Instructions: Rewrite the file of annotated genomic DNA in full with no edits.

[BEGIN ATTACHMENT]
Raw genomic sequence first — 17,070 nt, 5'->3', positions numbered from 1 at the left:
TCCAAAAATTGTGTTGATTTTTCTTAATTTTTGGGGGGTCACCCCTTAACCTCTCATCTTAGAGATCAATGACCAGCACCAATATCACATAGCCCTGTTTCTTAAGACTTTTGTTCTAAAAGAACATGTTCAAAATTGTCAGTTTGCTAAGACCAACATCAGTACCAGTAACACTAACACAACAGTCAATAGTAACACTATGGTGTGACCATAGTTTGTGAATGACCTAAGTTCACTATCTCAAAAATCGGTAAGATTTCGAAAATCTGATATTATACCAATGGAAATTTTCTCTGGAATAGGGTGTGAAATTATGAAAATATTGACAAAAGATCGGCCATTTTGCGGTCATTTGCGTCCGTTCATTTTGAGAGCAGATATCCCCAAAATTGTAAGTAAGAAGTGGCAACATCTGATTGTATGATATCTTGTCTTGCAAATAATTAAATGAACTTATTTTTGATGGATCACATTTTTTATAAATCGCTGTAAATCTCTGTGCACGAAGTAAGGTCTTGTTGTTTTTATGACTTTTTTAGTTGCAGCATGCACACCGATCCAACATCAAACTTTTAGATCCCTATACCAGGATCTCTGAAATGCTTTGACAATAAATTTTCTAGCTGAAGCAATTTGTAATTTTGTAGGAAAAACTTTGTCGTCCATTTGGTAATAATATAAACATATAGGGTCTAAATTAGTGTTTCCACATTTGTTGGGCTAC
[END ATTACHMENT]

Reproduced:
Raw genomic sequence first — 17,070 nt, 5'->3', positions numbered from 1 at the left:
TCCAAAAATTGTGTTGATTTTTCTTAATTTTTGGGGGGTCACCCCTTAACCTCTCATCTTAGAGATCAATGACCAGCACCAATATCACATAGCCCTGTTTCTTAAGACTTTTGTTCTAAAAGAACATGTTCAAAATTGTCAGTTTGCTAAGACCAACATCAGTACCAGTAACACTAACACAACAGTCAATAGTAACACTATGGTGTGACCATAGTTTGTGAATGACCTAAGTTCACTATCTCAAAAATCGGTAAGATTTCGAAAATCTGATATTATACCAATGGAAATTTTCTCTGGAATAGGGTGTGAAATTATGAAAATATTGACAAAAGATCGGCCATTTTGCGGTCATTTGCGTCCGTTCATTTTGAGAGCAGATATCCCCAAAATTGTAAGTAAGAAGTGGCAACATCTGATTGTATGATATCTTGTCTTGCAAATAATTAAATGAACTTATTTTTGATGGATCACATTTTTTATAAATCGCTGTAAATCTCTGTGCACGAAGTAAGGTCTTGTTGTTTTTATGACTTTTTTAGTTGCAGCATGCACACCGATCCAACATCAAACTTTTAGATCCCTATACCAGGATCTCTGAAATGCTTTGACAATAAATTTTCTAGCTGAAGCAATTTGTAATTTTGTAGGAAAAACTTTGTCGTCCATTTGGTAATAATATAAACATATAGGGTCTAAATTAGTGTTTCCACATTTGTTGGGCTAC